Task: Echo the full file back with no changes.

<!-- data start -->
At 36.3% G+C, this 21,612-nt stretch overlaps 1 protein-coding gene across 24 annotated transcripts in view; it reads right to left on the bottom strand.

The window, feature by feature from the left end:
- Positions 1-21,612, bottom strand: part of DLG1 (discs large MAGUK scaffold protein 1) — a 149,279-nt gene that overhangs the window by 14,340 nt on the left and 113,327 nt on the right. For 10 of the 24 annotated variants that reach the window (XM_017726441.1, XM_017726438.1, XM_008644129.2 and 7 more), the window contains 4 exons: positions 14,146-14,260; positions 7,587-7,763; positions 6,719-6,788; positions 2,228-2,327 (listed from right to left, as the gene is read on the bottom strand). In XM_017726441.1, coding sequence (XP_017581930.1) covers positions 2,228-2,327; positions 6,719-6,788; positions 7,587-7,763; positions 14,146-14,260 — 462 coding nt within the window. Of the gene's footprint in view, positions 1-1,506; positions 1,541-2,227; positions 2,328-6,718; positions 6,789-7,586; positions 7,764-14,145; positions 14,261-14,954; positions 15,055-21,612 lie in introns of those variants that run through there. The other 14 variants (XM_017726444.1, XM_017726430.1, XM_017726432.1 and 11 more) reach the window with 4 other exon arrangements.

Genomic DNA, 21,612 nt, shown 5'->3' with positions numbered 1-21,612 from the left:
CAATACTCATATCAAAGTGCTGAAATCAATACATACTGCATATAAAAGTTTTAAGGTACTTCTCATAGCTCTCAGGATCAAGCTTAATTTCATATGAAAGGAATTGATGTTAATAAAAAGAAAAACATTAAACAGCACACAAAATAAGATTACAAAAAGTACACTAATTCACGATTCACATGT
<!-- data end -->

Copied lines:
At 36.3% G+C, this 21,612-nt stretch overlaps 1 protein-coding gene across 24 annotated transcripts in view; it reads right to left on the bottom strand.

The window, feature by feature from the left end:
- Positions 1-21,612, bottom strand: part of DLG1 (discs large MAGUK scaffold protein 1) — a 149,279-nt gene that overhangs the window by 14,340 nt on the left and 113,327 nt on the right. For 10 of the 24 annotated variants that reach the window (XM_017726441.1, XM_017726438.1, XM_008644129.2 and 7 more), the window contains 4 exons: positions 14,146-14,260; positions 7,587-7,763; positions 6,719-6,788; positions 2,228-2,327 (listed from right to left, as the gene is read on the bottom strand). In XM_017726441.1, coding sequence (XP_017581930.1) covers positions 2,228-2,327; positions 6,719-6,788; positions 7,587-7,763; positions 14,146-14,260 — 462 coding nt within the window. Of the gene's footprint in view, positions 1-1,506; positions 1,541-2,227; positions 2,328-6,718; positions 6,789-7,586; positions 7,764-14,145; positions 14,261-14,954; positions 15,055-21,612 lie in introns of those variants that run through there. The other 14 variants (XM_017726444.1, XM_017726430.1, XM_017726432.1 and 11 more) reach the window with 4 other exon arrangements.

Genomic DNA, 21,612 nt, shown 5'->3' with positions numbered 1-21,612 from the left:
CAATACTCATATCAAAGTGCTGAAATCAATACATACTGCATATAAAAGTTTTAAGGTACTTCTCATAGCTCTCAGGATCAAGCTTAATTTCATATGAAAGGAATTGATGTTAATAAAAAGAAAAACATTAAACAGCACACAAAATAAGATTACAAAAAGTACACTAATTCACGATTCACATGT